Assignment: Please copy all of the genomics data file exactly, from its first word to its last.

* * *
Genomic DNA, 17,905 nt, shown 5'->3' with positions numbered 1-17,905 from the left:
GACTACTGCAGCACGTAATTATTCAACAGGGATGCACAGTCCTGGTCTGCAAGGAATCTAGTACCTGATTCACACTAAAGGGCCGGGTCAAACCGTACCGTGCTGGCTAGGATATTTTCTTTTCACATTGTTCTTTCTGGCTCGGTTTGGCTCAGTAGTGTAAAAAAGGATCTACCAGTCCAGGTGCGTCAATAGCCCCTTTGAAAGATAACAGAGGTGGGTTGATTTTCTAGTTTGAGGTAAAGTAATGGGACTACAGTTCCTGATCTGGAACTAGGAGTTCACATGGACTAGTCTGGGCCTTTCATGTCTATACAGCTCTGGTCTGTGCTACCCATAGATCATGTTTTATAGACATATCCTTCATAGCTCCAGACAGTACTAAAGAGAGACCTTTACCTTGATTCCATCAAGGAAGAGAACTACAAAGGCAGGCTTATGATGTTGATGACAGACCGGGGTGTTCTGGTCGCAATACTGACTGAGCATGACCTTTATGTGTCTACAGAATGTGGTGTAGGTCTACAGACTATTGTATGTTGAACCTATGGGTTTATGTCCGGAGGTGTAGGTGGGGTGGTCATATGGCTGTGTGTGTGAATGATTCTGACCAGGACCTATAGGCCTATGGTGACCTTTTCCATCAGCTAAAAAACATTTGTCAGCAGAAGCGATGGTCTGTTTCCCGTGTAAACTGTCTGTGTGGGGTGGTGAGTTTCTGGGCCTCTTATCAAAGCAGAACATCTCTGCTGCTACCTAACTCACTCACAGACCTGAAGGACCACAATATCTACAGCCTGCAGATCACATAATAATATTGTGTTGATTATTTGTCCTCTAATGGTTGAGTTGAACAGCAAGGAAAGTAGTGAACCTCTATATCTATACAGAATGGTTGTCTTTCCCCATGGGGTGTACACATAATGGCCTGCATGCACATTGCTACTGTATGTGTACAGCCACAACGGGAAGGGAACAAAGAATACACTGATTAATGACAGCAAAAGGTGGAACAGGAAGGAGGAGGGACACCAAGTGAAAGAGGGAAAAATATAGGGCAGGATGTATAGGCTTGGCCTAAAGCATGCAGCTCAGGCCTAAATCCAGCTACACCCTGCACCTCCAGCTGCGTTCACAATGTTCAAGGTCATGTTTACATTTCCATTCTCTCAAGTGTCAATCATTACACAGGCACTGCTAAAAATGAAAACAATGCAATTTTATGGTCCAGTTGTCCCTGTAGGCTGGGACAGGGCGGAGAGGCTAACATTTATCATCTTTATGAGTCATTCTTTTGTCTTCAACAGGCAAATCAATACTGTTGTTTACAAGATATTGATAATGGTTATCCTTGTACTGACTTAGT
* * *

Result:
Genomic DNA, 17,905 nt, shown 5'->3' with positions numbered 1-17,905 from the left:
GACTACTGCAGCACGTAATTATTCAACAGGGATGCACAGTCCTGGTCTGCAAGGAATCTAGTACCTGATTCACACTAAAGGGCCGGGTCAAACCGTACCGTGCTGGCTAGGATATTTTCTTTTCACATTGTTCTTTCTGGCTCGGTTTGGCTCAGTAGTGTAAAAAAGGATCTACCAGTCCAGGTGCGTCAATAGCCCCTTTGAAAGATAACAGAGGTGGGTTGATTTTCTAGTTTGAGGTAAAGTAATGGGACTACAGTTCCTGATCTGGAACTAGGAGTTCACATGGACTAGTCTGGGCCTTTCATGTCTATACAGCTCTGGTCTGTGCTACCCATAGATCATGTTTTATAGACATATCCTTCATAGCTCCAGACAGTACTAAAGAGAGACCTTTACCTTGATTCCATCAAGGAAGAGAACTACAAAGGCAGGCTTATGATGTTGATGACAGACCGGGGTGTTCTGGTCGCAATACTGACTGAGCATGACCTTTATGTGTCTACAGAATGTGGTGTAGGTCTACAGACTATTGTATGTTGAACCTATGGGTTTATGTCCGGAGGTGTAGGTGGGGTGGTCATATGGCTGTGTGTGTGAATGATTCTGACCAGGACCTATAGGCCTATGGTGACCTTTTCCATCAGCTAAAAAACATTTGTCAGCAGAAGCGATGGTCTGTTTCCCGTGTAAACTGTCTGTGTGGGGTGGTGAGTTTCTGGGCCTCTTATCAAAGCAGAACATCTCTGCTGCTACCTAACTCACTCACAGACCTGAAGGACCACAATATCTACAGCCTGCAGATCACATAATAATATTGTGTTGATTATTTGTCCTCTAATGGTTGAGTTGAACAGCAAGGAAAGTAGTGAACCTCTATATCTATACAGAATGGTTGTCTTTCCCCATGGGGTGTACACATAATGGCCTGCATGCACATTGCTACTGTATGTGTACAGCCACAACGGGAAGGGAACAAAGAATACACTGATTAATGACAGCAAAAGGTGGAACAGGAAGGAGGAGGGACACCAAGTGAAAGAGGGAAAAATATAGGGCAGGATGTATAGGCTTGGCCTAAAGCATGCAGCTCAGGCCTAAATCCAGCTACACCCTGCACCTCCAGCTGCGTTCACAATGTTCAAGGTCATGTTTACATTTCCATTCTCTCAAGTGTCAATCATTACACAGGCACTGCTAAAAATGAAAACAATGCAATTTTATGGTCCAGTTGTCCCTGTAGGCTGGGACAGGGCGGAGAGGCTAACATTTATCATCTTTATGAGTCATTCTTTTGTCTTCAACAGGCAAATCAATACTGTTGTTTACAAGATATTGATAATGGTTATCCTTGTACTGACTTAGT